While Michigan may be known for its record-breaking cold temperatures in the winter months, this makes it quite the hunting haven, as animal tracks can be seen for miles, and the frigid temperature limits their movement. From whitetail deer to rabbits, here are some of the creatures that you can expect to see if you head off for winter hunting in Michigan.
Back in the early 1800s, the whitetail deer population in Michigan was thriving, as the mix of hardwood forests and open land provided them with the perfect habitat. This made deer-hunting quite the local tradition for over 100 years, and while the deer population in Michigan may be starting to decline, the hunting of whitetails is still extremely popular. The wilderness of the Upper Peninsula has always been one of the best places to hunt whitetails, while the Northern Lower Peninsula is home to hundreds of traditional deer camps. If you are seeking out the biggest bucks in the state, then Southern Michigan, otherwise known as Farm Country, is the place to go.
Pheasant hunting is available in Zone 3 of Michigan, which primarily encompasses the lower end of the state. Beginning in early December and running until January, pheasant hunting season is always highly anticipated, and the Thumb area is best for this. Your best bet when it comes to finding a large amount of pheasant is to speak to some local farmers, as they more than often rent out hunting rights within their grounds, which are usually teeming with the birds.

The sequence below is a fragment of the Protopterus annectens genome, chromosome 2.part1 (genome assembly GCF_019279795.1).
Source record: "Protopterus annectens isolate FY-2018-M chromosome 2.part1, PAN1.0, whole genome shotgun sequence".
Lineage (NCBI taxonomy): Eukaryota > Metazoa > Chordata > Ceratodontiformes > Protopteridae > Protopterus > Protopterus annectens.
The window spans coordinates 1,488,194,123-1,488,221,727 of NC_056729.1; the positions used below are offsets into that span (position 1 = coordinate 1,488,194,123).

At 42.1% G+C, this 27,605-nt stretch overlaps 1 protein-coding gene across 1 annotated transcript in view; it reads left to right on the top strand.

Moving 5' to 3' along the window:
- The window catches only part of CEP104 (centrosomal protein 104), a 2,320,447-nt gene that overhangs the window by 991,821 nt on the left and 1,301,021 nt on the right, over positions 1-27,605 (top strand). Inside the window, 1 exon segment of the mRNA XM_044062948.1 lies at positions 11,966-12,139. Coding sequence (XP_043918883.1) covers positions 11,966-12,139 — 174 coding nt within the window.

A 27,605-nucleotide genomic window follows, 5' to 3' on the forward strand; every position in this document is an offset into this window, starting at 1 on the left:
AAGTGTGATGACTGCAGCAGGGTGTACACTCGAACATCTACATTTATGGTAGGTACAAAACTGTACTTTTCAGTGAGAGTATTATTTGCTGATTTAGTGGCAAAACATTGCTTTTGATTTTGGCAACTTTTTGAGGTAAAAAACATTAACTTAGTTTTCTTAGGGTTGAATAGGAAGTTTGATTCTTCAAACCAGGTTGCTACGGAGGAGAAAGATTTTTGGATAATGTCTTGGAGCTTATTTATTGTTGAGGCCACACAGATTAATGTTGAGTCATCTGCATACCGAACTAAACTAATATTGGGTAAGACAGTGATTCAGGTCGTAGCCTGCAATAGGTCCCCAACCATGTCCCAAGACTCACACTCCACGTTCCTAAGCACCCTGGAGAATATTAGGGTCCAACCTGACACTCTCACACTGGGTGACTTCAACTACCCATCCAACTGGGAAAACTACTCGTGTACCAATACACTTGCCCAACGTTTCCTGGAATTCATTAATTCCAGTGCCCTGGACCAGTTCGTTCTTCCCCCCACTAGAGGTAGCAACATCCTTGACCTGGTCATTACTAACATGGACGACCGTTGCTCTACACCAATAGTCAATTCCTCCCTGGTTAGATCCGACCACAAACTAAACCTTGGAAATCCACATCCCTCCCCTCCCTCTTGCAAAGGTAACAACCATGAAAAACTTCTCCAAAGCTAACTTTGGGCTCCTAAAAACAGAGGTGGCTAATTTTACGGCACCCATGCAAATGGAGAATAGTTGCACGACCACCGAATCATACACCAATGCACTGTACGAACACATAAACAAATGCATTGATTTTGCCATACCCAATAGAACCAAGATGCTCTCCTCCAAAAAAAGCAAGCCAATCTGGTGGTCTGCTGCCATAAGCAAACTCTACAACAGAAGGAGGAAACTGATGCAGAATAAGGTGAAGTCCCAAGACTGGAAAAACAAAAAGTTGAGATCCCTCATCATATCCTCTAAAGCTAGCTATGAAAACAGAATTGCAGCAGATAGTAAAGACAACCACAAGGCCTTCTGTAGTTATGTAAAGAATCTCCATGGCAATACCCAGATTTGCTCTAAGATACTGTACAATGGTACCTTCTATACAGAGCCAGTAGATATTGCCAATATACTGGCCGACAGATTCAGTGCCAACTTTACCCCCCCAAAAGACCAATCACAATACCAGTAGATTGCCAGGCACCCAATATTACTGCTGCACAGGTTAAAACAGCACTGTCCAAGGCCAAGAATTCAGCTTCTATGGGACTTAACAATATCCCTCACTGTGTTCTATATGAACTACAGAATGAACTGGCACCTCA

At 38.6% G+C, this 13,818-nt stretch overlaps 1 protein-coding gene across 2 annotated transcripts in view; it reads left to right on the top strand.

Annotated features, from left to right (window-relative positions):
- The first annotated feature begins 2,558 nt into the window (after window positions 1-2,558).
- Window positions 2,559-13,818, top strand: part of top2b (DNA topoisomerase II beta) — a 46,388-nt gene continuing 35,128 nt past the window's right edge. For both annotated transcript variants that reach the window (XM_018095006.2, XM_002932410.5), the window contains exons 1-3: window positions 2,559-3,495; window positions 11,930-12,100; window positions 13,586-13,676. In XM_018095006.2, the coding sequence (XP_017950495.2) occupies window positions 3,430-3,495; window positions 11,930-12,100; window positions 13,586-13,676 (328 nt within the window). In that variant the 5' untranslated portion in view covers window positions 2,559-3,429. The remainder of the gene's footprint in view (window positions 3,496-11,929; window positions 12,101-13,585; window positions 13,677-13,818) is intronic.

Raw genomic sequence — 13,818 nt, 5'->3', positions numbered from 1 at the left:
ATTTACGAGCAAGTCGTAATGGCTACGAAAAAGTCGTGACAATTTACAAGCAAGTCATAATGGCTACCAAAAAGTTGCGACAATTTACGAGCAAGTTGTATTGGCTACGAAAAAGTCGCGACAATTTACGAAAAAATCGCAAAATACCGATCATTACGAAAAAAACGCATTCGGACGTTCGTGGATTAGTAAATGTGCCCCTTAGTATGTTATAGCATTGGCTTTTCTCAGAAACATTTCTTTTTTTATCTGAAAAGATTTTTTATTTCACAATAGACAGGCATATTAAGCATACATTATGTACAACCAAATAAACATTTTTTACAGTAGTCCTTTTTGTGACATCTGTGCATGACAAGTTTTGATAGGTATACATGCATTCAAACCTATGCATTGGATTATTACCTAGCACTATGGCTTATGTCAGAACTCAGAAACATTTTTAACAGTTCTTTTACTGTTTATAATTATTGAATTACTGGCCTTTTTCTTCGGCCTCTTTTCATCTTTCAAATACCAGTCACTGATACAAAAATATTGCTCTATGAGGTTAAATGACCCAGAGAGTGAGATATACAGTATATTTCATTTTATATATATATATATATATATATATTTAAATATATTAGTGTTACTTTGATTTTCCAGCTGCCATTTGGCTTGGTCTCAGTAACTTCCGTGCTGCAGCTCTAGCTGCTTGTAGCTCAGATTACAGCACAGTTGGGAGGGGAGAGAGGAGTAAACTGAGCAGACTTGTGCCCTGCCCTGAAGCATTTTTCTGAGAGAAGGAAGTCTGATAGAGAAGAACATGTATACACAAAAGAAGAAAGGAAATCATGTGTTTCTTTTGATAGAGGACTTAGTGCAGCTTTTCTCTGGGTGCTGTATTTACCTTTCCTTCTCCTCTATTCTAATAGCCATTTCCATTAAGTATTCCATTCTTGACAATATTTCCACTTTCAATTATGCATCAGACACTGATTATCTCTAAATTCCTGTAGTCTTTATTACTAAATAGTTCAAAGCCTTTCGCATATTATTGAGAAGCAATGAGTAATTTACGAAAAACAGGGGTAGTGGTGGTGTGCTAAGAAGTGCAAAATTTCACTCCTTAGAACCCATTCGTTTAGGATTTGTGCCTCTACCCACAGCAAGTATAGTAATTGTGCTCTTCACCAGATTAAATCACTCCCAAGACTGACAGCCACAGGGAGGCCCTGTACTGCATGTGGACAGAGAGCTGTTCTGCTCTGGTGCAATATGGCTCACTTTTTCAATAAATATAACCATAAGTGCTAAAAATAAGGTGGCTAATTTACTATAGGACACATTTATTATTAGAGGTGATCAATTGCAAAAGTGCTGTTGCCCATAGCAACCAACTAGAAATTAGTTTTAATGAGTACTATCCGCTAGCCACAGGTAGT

Bear hunting in Michigan is not open to everyone, and the Michigan Department of Natural Resources is quite strict over who is able to bear hunt each year. In order to in-keep with wildlife management goals, a lottery is drawn each year, with hunting rights granted to a lucky few. The lottery is usually drawn at some point in the summer, so you will know well in advance if you have been chosen, giving you more than enough time to plan out your hunting trip.
Rabbits are usually abundant in Michigan in the winter, and the snow provides the perfect way to track them, with many trails leading right up to the actual bush that the rabbit happens to be hiding in. The cottontail rabbit is the most common, and their population during the winter has been steady over the years. These are most likely to be found near food sources, as well as brush piles, which they use for shelter. The snowshoe hare can also be hunted in the winter months, although this is much harder than the cottontail, as the hares change color, from brown to white, as the winter rolls in, making them much harder to spot.
Michigan is home to over eight million acres of public land, with the majority of this open for hunting. From the wilderness of the Upper Peninsula to sprawling local farms, there are hunting opportunities to be found just about everywhere in the state, meaning that you are more than likely to be able to return home with a prize.